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Yeager v. Neven

United States District Court, D. Nevada

June 19, 2014

RUSSELL YEAGER, Petitioner,
v.
DWIGHT W. NEVEN, et al., Respondents.

ORDER

GLORIA M. NAVARRO, Chief District Judge.

This action is a pro se petition for a writ of habeas corpus filed pursuant to 28 U.S.C. § 2241, by a former Nevada state prisoner. Before the Court are the following motions: petitioner's motion for the appointment of counsel (ECF No. 6), respondents' motion to dismiss the petition (ECF No. 11), respondents' motion to strike (ECF No. 18), and respondents' amended motion to dismiss the petition (ECF No. 20).

I. Procedural History

On October 24, 1979, following the entry of a guilty plea, for the State of Nevada sentenced petitioner to life in prison without the possibility of parole on a conviction of murder. (Exhibit 1).[1] Petitioner was later allowed to withdraw his former plea of guilty and was resentenced to life with the possibility of parole. (Exhibit 2).

The Nevada Board of Parole Commissioners granted petitioner parole in 2001, but the parole was rescinded when Massachusetts refused to accept him. (Exhibit 39, at p. 1). Petitioner was granted parole again in 2002, but because he was unable to provide an acceptable release plan to the Nevada Division of Parole and Probation (P&P), that parole was also rescinded. ( Id., at p. 1-2).

On September 18, 2003, the state district court dismissed petitioner's original state habeas petition challenging the failure to release him on parole in 2002. (Exhibit 19). The Nevada Supreme Court affirmed the ruling. (Exhibit 38).

On February 26, 2004, the state district court dismissed a second state habeas petition challenging the parole board's 2002 decision to deny parole unless he submitted an acceptable release plan to P&P. (Exhibit 33). The Nevada Supreme Court again affirmed. (Exhibit 41).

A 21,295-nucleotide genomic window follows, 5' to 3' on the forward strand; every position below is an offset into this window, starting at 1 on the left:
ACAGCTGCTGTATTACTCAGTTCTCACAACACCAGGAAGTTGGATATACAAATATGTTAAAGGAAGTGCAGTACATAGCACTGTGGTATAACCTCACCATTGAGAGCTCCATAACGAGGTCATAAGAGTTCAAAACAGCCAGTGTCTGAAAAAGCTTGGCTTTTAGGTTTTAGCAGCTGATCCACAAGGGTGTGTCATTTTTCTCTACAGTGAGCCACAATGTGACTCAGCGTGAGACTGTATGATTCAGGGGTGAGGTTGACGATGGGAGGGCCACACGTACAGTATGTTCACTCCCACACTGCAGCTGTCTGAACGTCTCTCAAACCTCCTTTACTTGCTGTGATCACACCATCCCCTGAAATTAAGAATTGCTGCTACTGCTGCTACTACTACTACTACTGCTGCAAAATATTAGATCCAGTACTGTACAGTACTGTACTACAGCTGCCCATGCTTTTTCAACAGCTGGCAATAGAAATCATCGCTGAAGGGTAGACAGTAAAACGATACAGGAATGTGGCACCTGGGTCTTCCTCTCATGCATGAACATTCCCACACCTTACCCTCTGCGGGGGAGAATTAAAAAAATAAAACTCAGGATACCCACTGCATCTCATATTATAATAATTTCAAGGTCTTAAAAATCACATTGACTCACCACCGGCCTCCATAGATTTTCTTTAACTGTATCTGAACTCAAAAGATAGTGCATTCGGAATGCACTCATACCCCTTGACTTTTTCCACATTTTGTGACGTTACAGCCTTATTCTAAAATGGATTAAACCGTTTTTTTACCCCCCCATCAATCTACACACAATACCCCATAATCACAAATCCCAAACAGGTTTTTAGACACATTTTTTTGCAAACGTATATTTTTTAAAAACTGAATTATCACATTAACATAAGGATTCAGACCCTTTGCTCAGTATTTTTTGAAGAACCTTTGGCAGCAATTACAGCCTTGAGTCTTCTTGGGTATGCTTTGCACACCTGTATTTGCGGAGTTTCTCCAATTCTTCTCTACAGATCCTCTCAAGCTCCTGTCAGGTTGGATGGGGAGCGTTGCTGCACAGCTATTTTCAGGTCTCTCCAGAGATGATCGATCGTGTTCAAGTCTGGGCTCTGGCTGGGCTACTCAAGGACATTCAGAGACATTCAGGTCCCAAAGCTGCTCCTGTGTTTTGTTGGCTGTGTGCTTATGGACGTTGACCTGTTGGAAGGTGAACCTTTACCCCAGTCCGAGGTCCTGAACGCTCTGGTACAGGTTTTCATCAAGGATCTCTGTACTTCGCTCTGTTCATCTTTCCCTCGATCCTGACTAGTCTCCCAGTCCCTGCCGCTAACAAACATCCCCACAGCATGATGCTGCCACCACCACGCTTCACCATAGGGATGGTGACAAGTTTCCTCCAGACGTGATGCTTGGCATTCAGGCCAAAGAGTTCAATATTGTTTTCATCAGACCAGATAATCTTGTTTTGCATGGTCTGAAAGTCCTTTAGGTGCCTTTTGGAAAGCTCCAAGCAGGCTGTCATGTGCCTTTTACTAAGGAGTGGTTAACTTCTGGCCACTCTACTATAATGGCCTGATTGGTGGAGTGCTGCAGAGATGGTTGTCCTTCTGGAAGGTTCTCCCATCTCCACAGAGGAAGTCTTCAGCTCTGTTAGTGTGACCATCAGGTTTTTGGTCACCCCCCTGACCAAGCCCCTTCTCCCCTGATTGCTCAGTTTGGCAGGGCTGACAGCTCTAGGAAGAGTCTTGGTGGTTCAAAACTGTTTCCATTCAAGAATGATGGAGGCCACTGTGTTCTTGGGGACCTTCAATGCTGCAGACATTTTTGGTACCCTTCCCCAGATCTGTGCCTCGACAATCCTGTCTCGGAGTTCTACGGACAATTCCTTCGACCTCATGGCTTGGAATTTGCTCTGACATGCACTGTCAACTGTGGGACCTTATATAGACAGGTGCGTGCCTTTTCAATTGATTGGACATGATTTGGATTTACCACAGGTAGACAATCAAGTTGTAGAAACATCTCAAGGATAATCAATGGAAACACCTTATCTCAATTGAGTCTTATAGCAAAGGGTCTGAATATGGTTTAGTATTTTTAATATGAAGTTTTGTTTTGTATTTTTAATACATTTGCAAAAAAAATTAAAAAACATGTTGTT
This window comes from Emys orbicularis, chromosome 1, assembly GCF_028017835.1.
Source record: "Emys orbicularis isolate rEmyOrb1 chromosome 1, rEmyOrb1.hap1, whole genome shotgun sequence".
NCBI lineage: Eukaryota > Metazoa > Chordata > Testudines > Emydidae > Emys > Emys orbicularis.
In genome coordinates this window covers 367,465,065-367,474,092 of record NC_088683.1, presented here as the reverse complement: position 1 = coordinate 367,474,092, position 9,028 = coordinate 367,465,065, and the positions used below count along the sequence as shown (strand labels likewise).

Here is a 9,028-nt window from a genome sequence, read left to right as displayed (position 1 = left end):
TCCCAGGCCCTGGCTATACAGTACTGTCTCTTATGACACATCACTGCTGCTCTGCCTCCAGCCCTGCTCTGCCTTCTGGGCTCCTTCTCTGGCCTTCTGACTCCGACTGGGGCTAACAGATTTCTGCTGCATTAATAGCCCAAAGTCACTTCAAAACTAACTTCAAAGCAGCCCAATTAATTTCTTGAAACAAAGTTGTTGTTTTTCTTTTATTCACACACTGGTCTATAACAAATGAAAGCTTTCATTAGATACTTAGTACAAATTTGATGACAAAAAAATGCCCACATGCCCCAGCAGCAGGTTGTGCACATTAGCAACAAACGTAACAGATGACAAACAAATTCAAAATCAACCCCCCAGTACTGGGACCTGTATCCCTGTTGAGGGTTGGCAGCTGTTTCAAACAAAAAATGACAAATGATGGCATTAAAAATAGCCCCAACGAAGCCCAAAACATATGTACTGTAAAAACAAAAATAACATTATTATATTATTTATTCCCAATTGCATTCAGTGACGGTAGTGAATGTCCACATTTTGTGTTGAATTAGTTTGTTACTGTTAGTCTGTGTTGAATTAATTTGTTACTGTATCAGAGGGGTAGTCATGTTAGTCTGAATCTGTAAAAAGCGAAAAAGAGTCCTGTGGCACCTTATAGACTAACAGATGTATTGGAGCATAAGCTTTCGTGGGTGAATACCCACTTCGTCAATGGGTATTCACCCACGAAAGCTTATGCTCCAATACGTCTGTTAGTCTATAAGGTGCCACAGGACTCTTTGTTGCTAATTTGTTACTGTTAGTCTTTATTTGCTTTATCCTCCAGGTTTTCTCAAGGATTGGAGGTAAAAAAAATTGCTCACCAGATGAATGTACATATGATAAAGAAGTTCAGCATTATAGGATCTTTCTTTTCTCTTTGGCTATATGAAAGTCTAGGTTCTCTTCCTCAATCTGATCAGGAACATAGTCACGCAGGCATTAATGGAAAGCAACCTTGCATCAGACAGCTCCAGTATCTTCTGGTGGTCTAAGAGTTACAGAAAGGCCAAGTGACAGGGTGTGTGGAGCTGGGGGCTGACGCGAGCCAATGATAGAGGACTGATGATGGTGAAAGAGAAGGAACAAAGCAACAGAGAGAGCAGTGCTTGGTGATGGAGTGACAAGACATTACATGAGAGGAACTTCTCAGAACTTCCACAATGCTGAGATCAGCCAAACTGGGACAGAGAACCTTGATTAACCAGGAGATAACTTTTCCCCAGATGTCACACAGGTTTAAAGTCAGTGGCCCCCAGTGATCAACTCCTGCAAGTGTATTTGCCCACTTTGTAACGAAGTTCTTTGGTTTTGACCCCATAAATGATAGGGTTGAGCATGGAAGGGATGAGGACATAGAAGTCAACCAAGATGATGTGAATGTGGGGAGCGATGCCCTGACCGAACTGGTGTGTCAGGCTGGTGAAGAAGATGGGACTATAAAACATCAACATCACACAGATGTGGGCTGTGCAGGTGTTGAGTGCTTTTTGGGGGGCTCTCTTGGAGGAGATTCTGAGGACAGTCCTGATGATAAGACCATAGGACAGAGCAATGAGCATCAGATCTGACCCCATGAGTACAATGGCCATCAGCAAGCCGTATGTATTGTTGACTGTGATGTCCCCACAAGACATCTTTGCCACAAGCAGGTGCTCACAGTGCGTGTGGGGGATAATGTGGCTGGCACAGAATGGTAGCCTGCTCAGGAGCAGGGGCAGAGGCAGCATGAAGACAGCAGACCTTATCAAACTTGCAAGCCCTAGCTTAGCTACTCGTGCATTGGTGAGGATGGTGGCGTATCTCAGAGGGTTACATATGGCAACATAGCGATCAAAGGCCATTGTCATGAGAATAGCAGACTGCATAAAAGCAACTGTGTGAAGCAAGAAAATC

On December 11, 2009, the parole board again granted petitioner parole. (Exhibit 49). Petitioner remained incarcerated. Petitioner filed a petition for a writ of mandamus with the Nevada Supreme Court seeking release on parole pursuant to the 2009 grant of parole. (Exhibit 45). The Nevada Supreme Court denied the petition for lack of original jurisdiction. (Exhibit 46).

On May 22, 2013, petitioner dispatched his § 2241 federal habeas petition to this Court, at which time he was incarcerated. In Grounds 1 and 2 of the petition, petitioner alleges a violation of due process, international law, and state law because he was granted mandatory parole pursuant to state law on December 9, 2009, but he had not been released. In Ground 3, petitioner alleges cruel and unusual punishment because he was exposed to violence and detainment, and was denied medical treatment.

Respondents originally moved to dismiss this action on November 6, 2013, as not properly raised in a § 2241 habeas petition, unexhausted, not cognizable, and for failure to state a claim upon which relief may be granted. (ECF No. 11). Petitioner opposed the motion. (ECF No. 15). Respondents filed a reply. (ECF No. 16). Petitioner filed a "rebuttal" to respondents' reply, which respondents seek to strike. (ECF Nos. 17 & 18). On January 9, 2014, respondents filed an amended motion to dismiss the petition as moot because petitioner was released on parole on or about January 2, 2014. (ECF No. 20). Petitioner opposed the amended motion to dismiss. (ECF No. 22). Respondents filed a reply. (ECF No. 23). The Court now addresses all pending motions in this action.

II. Discussion

A. Petitioner's Motion for Appointment of Counsel

Petitioner has filed a motion for the appointment of counsel. (ECF No. 6). Pursuant to 18 U.S.C. § 3006(a)(2)(B), the district court has discretion to appoint counsel when it determines that the "interests of justice" require representation. There is no constitutional right to appointed counsel for a federal habeas corpus proceeding. Pennsylvania v. Finley, 481 U.S. 551, 555 (1987); Bonin v. Vasquez, 999 F.2d 425, 428 (9th Cir. 1993). The decision to appoint counsel is generally discretionary. Chaney v. Lewis, 801 F.2d 1191, 1196 (9th Cir. 1986), cert. denied, 481 U.S. 1023 (1987); Bashor v. Risley, 730 F.2d 1228, 1234 (9th Cir.), cert. denied, 469 U.S. 838 (1984). The petition on file in this action is well-written and sufficiently ...


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